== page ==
11. An individual's tax home is considered to be located at: (i) his/her regular place of business or, if he/she has more than one regular place of business, principal place of business, or (ii) his/her regular place of abode in a real and substantial sense if he/she has no regular or principal place of business because of the nature of the business. If the US security is a US real property interest, the gain from a disposition of such interest is US source income.

12. The days of physical presence in the US as an "exempt individual" (e.g., diplomat, employee of an international organization, teacher, trainee, or student) are not excluded for the purposes of counting this 183-day threshold. If the US security is a US real property interest, the gain is taxed at a maximum 20% if the security is held for longer than 1 year.

13. The situs of partnership interests is unclear and subject to legal uncertainty and debate.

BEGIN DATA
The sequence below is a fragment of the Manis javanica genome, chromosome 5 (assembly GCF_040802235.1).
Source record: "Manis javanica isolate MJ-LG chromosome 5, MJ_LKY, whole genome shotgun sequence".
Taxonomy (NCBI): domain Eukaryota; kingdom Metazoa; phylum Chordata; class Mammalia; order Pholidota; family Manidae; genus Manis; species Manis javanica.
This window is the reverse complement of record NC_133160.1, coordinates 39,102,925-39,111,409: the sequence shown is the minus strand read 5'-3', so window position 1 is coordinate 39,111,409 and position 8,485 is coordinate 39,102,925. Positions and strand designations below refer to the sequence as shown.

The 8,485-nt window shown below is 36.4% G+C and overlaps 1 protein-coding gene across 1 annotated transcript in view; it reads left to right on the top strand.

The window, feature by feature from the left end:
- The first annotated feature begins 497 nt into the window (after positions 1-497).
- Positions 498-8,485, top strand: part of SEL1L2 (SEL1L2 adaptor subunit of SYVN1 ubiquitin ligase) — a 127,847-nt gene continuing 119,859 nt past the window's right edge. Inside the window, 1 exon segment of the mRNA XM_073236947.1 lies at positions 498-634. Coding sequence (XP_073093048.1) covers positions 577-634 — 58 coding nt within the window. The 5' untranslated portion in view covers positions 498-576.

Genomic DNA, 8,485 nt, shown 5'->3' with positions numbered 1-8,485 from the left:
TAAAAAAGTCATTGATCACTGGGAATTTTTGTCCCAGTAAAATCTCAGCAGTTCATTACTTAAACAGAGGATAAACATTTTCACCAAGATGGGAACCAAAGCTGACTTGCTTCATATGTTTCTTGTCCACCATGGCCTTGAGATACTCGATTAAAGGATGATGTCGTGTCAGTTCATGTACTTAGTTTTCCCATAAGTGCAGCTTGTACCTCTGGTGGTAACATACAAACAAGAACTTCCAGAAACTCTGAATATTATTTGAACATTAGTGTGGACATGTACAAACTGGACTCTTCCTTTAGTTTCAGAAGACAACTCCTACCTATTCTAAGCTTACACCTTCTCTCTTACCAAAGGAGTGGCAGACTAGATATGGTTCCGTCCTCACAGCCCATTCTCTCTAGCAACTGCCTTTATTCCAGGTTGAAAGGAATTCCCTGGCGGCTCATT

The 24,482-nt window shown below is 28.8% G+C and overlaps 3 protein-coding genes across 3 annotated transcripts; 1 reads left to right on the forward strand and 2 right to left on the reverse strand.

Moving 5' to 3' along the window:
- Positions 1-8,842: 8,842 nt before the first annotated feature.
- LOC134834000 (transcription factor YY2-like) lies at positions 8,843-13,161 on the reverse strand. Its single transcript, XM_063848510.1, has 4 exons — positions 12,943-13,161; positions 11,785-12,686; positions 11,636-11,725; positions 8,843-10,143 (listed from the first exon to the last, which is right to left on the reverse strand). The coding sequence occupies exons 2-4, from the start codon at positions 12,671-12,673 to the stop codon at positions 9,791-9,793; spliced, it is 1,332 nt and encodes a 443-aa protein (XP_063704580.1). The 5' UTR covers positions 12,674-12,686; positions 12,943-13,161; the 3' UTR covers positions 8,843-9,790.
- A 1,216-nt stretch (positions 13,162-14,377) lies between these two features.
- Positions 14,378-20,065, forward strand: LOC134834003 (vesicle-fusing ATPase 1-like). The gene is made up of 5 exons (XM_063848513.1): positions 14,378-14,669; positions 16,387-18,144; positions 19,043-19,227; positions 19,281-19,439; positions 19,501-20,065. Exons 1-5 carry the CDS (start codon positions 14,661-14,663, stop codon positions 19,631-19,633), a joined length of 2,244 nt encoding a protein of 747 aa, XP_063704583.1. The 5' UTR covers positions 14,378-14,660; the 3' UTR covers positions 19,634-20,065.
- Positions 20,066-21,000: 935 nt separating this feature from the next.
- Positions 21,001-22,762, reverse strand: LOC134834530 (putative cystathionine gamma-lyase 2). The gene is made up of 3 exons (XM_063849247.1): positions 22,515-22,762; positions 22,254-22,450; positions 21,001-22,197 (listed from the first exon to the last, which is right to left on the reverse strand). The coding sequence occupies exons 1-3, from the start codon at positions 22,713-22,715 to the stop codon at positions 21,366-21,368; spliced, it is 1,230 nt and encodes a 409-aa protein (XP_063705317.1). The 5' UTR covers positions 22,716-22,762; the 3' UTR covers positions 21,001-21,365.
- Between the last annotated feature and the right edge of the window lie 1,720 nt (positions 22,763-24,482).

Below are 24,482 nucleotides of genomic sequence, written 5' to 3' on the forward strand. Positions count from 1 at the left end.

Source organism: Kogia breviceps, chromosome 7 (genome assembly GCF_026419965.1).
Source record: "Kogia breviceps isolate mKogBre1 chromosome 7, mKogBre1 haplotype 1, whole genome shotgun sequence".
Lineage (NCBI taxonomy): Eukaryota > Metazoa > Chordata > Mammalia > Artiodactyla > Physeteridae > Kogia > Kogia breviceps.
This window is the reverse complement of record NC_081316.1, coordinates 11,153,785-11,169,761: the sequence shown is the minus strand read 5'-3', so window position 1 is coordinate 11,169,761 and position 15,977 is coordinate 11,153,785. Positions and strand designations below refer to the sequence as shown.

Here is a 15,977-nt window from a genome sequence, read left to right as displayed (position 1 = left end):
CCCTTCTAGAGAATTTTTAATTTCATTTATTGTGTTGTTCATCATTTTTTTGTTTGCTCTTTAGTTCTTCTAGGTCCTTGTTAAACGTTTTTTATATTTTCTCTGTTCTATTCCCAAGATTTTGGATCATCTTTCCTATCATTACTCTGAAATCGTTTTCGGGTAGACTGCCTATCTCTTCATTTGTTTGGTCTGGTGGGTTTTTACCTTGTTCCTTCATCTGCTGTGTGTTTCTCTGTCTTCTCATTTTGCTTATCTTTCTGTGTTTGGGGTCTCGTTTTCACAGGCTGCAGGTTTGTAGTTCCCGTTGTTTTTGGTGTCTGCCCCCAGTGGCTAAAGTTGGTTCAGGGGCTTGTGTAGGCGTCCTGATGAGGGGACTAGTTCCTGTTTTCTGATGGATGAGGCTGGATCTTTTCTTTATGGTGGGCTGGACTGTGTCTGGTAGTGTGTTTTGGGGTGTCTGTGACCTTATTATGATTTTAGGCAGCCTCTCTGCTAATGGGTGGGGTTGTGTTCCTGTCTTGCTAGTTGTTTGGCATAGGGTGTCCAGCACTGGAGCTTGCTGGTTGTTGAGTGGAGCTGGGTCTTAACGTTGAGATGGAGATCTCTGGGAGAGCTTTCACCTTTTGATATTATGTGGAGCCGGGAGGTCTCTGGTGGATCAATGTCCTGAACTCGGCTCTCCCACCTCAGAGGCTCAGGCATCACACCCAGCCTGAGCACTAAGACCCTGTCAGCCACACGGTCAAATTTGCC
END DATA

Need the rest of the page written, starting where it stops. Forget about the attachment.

14. A transfer certificate is not required for property which is being administered by an executor or administrator appointed, qualified, and acting within the US or US estate whose value does exceed USD 60,000. Banks, trust companies, and custodians in actual or constructive possession of the nonresident's property can ensure avoidance of tax and penalties by demanding and receiving a transfer certificate prior to making the transfer. With respect to US estates not exceeding USD 60,000, the transferor will ask the executor or other person responsible for the decedent's property for a statement of facts establishing the estate's value so that no transfer certificate will be required. A transfer certificate may be obtained from the US tax authority even if the estate does not exceed USD 60,000.

The content of this article is intended to provide a general guide to the subject matter. Specialist advice should be sought about your specific circumstances.